How Big Tech Threatens the Culture of Our Communities – Governing

Posted: October 13, 2021 at 7:31 pm

Former Facebook employee turned whistleblower Frances Haugen testified before a U.S. Senate subcommittee last week that Facebook and some other social media companies allow their platforms to be used for anti-democratic, divisive and hateful purposes. She also alleged, while providing documents stolen when she worked as a product manager at Facebook, that the company had in its possession research that proved this but that its leadership ignores the research because the company makes huge profits from the contentious and vitriolic content posted on its platform.

Much of this discussion has been pitched as a problem of technology and policy with global implications. But little attention has been given to the implications for local communities. I see three potential areas of concern for local-government officials: First, many fringe groups are using news feeds and content from social media to target public officials, even to the point of threatening their lives. Second, local governments are either purchasing technology or outsourcing network infrastructure to private firms that utilize some of the same technology that Facebook and others are under fire for. And finally, local governments are offering Facebook, Google and other Big Tech firms lucrative tax breaks to lure their operations to their communities.

Sadly, the issues raised by Haugen before Congress and on 60 Minutes are hard for some to understand. Facebook, Google, Twitter and other social media and search platforms collect a large amount of data on users through web cookies and other tracking technologies. What is problematic is what happens next: Facebook and other companies use the data to determine preferences and tastes and then target users with ads and content using algorithms and artificial intelligence.

Then there is the problem of content itself. The algorithmic amplification process sometimes takes users to sites they are not looking for. Recently, when I was searching for pro-civil rights sites, I was redirected to sites of organizations opposed to civil rights. I immediately recognized the problem, but what if I was a young student who was not as familiar with the topic or how Internet searches work? This problem has implications for both information integrity and education.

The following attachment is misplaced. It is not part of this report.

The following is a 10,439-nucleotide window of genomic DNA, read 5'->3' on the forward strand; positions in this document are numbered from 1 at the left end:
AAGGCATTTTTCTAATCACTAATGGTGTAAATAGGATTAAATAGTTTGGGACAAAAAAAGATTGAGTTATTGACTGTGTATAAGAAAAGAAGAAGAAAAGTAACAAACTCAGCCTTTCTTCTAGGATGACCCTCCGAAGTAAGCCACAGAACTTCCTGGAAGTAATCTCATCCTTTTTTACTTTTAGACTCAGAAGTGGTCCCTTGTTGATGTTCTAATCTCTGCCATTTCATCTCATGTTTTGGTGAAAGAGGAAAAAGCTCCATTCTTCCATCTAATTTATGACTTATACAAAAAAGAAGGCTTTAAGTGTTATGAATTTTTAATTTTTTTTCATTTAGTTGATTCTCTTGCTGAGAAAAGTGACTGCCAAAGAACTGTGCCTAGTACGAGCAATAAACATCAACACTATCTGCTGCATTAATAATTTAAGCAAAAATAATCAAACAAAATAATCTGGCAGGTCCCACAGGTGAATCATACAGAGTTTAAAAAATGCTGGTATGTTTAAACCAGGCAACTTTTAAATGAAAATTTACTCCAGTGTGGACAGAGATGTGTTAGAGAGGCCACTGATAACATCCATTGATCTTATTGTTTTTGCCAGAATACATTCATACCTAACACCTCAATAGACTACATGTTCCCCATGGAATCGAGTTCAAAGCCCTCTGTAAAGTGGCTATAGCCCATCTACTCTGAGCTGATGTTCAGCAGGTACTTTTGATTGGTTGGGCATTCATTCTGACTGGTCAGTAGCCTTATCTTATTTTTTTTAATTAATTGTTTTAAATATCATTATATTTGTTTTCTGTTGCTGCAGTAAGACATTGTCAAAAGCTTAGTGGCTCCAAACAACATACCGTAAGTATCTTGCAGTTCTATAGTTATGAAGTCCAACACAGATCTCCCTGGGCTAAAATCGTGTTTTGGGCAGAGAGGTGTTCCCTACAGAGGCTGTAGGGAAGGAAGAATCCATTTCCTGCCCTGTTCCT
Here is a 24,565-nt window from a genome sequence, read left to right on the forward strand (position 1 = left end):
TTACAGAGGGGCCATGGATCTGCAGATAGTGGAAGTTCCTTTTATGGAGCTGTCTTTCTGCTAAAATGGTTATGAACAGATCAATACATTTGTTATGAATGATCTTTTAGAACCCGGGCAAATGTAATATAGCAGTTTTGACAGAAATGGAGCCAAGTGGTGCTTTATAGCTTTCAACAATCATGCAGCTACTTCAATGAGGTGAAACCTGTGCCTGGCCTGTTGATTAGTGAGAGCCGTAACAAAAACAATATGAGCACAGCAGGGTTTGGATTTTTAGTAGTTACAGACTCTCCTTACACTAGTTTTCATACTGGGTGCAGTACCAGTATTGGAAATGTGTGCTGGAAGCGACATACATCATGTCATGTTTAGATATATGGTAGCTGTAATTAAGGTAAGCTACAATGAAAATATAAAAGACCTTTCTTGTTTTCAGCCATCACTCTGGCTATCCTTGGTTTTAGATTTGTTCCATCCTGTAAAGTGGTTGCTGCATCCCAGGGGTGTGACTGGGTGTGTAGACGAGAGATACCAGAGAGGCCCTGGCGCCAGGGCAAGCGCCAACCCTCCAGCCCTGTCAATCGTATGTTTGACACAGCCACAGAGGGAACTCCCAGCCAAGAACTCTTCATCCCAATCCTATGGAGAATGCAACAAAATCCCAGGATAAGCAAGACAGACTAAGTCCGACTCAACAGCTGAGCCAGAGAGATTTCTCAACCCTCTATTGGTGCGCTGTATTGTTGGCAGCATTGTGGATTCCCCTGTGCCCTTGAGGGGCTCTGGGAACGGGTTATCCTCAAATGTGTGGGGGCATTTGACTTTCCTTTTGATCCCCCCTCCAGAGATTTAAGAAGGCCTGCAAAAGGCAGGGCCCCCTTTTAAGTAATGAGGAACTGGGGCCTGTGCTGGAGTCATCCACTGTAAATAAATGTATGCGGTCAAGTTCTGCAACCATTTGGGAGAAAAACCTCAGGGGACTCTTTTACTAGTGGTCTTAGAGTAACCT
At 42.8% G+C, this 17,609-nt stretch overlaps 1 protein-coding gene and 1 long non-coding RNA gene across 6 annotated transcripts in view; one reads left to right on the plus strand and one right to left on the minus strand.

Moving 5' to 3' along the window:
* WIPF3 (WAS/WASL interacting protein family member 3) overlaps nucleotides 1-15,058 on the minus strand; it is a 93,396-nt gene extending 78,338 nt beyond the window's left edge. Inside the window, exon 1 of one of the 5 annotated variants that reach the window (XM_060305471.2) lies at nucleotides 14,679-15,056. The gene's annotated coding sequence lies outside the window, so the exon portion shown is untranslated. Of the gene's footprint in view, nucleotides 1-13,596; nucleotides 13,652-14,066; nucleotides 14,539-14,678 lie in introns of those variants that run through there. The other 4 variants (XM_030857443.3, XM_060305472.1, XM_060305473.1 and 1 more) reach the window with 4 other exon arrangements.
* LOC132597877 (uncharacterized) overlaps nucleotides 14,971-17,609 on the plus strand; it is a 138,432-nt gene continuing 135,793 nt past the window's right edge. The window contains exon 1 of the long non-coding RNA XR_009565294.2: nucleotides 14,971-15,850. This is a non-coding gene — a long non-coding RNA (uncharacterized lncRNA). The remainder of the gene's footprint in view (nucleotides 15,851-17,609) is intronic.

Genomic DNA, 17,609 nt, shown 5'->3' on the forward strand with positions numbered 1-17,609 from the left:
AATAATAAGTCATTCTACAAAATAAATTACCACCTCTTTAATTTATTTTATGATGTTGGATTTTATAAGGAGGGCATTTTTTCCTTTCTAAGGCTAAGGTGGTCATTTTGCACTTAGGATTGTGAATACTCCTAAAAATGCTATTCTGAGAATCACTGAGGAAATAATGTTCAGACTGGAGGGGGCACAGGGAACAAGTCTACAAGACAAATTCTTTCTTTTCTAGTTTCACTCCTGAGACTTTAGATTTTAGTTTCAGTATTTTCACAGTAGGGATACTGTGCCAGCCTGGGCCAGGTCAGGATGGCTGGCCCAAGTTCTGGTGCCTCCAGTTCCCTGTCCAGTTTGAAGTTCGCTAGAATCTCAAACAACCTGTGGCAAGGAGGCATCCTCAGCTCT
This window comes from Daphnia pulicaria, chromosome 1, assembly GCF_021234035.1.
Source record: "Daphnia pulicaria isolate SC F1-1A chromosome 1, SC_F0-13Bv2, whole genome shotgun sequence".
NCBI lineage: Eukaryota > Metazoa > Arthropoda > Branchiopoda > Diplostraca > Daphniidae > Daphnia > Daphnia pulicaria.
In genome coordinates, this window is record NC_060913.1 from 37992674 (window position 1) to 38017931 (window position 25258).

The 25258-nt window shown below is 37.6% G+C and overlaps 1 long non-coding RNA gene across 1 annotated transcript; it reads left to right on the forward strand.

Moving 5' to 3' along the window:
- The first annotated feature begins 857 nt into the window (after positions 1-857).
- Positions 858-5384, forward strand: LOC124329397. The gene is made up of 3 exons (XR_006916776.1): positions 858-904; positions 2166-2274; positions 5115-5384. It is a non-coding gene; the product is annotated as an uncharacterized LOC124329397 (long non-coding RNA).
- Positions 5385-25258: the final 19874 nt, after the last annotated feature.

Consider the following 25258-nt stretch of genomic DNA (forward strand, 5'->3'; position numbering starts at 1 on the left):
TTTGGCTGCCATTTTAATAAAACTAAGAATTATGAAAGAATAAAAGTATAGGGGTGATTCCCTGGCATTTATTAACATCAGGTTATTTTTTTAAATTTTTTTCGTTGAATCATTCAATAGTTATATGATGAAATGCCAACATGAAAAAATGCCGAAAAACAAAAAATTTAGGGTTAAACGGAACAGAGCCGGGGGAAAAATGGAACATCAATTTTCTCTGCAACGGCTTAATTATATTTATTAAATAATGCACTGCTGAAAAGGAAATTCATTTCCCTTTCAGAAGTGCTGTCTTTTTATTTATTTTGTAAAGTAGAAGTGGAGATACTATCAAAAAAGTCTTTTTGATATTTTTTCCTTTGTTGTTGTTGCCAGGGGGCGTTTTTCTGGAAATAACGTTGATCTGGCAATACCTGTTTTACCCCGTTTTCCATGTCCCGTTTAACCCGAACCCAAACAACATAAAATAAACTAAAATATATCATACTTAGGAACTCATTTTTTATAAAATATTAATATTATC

An equally serious problem, and one that is harder to detect, is when algorithms are set up in a way that results in discriminatory outcomes against women, racial and ethnic groups, or low-income individuals. My daughter, applying for a position recently with a technology firm, used a lot of strange jargon of which I was unfamiliar in her letter of interest. I asked her why. She told me she had read on a social media site that the initial batch of letters and rsums were screened by applicant tracking system technology that looked for certain keywords. If these words and phrases were missing, your application would be automatically kicked out.

Finally, I believe one of the most important questions local governments will have to answer is whether they should continue to subsidize the move of Big Tech companies into their communities if it is determined that any of Haugens allegations are true. Many companies come to local governments promising to bring hundreds of good-paying data center jobs and broadband for underserved communities. Facebook is building a data center in an industrial park whose campus bestrides land in three counties about 45 miles east of Atlanta, and as far as I can tell no one asked about user data or AI issues. In fact, mayors and county executives often brag about luring a big firm to their jurisdiction.

I recommend that local officials pay close attention to the congressional hearings underway and assess for themselves the larger impact these companies might be having on society. Are hate groups using the platforms to mount insurrection against our democracy? Are our most fragile residents, children and the poor, exploited by these technologies because they depend on them as their primary information source? And are the platforms deliberately separating us and making it difficult for us to form consensus and be civil to one another?

Facebook and the other titans of Big Tech, the chairman of the committee before which Haugen testified told his Senate colleagues, are facing their Big Tobacco moment. Are the dangers of this largely unregulated industry equivalent to those of the tobacco industry of the past? Tobacco companies knew their products caused cancer and were addictive, but they made huge profits, so they ignored the dangers to society. If the allegations leveled by Haugen and others turn out to be true, we might end up paying a bigger cost this time around: the loss of democracy and civilization. It's too high a price to pay.

Originally posted here:

How Big Tech Threatens the Culture of Our Communities - Governing

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